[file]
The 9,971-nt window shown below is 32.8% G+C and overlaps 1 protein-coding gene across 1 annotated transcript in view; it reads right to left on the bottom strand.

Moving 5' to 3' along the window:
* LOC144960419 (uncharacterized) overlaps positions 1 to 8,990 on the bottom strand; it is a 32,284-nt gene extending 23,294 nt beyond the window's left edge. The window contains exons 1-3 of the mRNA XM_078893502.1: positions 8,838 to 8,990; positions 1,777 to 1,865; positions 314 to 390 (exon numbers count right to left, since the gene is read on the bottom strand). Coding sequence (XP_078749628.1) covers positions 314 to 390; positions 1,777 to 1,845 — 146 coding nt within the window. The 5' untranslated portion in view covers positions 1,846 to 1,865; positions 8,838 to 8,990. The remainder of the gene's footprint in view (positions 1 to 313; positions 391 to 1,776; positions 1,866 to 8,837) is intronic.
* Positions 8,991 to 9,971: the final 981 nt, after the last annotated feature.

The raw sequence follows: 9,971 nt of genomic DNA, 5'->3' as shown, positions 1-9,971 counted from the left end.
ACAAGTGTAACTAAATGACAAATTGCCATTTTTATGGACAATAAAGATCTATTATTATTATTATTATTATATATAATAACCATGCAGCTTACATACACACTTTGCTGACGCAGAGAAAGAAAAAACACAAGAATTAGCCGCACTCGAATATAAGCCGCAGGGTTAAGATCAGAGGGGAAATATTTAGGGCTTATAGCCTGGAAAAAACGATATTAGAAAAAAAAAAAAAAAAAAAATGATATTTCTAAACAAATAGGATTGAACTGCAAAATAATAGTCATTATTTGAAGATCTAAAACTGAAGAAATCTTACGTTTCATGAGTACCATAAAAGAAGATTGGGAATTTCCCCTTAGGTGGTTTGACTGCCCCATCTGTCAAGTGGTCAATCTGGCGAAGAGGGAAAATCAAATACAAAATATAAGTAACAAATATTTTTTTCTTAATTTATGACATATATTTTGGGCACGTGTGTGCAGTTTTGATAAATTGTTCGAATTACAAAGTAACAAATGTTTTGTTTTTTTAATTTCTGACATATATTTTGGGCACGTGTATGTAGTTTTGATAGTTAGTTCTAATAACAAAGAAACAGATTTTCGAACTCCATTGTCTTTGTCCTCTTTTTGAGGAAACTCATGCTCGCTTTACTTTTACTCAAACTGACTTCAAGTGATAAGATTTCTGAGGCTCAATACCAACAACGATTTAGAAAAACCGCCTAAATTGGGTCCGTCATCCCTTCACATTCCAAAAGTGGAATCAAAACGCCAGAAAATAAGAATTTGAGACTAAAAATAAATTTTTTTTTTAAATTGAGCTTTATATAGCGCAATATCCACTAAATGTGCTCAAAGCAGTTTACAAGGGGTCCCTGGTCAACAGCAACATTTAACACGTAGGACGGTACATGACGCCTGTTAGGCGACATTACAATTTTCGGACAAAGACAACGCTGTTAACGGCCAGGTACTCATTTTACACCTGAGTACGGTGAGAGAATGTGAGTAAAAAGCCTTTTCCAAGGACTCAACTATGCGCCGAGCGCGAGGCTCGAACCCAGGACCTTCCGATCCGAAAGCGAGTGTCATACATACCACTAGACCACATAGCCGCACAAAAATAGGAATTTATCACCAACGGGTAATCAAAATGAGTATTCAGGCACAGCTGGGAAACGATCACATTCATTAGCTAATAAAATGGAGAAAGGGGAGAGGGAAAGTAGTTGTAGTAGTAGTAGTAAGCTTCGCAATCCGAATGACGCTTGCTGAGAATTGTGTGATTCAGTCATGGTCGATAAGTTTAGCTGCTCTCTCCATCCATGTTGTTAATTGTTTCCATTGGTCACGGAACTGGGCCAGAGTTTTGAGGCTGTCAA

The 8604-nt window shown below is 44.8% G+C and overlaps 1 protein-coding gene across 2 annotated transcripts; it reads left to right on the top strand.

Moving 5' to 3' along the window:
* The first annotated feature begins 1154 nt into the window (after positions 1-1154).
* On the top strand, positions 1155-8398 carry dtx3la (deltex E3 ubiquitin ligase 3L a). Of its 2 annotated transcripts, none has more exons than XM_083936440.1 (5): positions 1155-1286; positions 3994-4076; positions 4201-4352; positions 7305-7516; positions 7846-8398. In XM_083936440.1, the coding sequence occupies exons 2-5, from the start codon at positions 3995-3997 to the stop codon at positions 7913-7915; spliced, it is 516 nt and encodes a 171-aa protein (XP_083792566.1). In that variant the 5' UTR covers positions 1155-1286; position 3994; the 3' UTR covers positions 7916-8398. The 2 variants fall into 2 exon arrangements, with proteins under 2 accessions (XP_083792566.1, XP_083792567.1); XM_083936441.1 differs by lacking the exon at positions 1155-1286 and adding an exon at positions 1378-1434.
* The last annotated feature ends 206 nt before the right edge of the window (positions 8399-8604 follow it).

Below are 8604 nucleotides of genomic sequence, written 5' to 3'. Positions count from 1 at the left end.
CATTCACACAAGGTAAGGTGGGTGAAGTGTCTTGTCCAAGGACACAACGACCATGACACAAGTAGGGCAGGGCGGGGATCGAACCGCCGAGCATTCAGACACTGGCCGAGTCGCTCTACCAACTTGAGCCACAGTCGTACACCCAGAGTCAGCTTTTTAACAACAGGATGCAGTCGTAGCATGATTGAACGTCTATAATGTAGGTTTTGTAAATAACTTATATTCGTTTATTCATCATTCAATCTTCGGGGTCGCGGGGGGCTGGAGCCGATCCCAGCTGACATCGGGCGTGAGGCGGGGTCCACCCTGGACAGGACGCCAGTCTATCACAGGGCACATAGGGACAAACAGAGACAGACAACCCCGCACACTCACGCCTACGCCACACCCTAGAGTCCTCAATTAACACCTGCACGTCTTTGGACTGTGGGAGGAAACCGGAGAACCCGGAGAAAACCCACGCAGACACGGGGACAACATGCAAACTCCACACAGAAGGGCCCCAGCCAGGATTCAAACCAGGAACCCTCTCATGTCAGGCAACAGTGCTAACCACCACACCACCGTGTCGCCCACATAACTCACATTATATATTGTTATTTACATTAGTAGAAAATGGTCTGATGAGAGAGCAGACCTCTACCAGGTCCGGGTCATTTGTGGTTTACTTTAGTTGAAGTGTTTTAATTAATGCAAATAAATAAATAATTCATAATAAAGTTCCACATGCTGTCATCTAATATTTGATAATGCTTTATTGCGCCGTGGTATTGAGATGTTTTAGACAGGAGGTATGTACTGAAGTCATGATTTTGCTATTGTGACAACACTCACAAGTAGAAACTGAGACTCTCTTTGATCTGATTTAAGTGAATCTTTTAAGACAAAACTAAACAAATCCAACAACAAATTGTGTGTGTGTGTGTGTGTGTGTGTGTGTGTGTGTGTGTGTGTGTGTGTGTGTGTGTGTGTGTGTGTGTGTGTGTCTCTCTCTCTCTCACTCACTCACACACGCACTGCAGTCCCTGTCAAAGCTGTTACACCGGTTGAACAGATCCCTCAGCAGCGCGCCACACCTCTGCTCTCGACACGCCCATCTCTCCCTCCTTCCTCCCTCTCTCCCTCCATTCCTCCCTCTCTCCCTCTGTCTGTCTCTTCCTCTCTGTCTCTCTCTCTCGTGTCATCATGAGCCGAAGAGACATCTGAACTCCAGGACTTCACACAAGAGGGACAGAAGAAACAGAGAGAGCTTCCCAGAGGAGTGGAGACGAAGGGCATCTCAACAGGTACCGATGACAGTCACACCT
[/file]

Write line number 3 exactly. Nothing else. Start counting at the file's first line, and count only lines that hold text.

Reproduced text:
* LOC144960419 (uncharacterized) overlaps positions 1 to 8,990 on the bottom strand; it is a 32,284-nt gene extending 23,294 nt beyond the window's left edge. The window contains exons 1-3 of the mRNA XM_078893502.1: positions 8,838 to 8,990; positions 1,777 to 1,865; positions 314 to 390 (exon numbers count right to left, since the gene is read on the bottom strand). Coding sequence (XP_078749628.1) covers positions 314 to 390; positions 1,777 to 1,845 — 146 coding nt within the window. The 5' untranslated portion in view covers positions 1,846 to 1,865; positions 8,838 to 8,990. The remainder of the gene's footprint in view (positions 1 to 313; positions 391 to 1,776; positions 1,866 to 8,837) is intronic.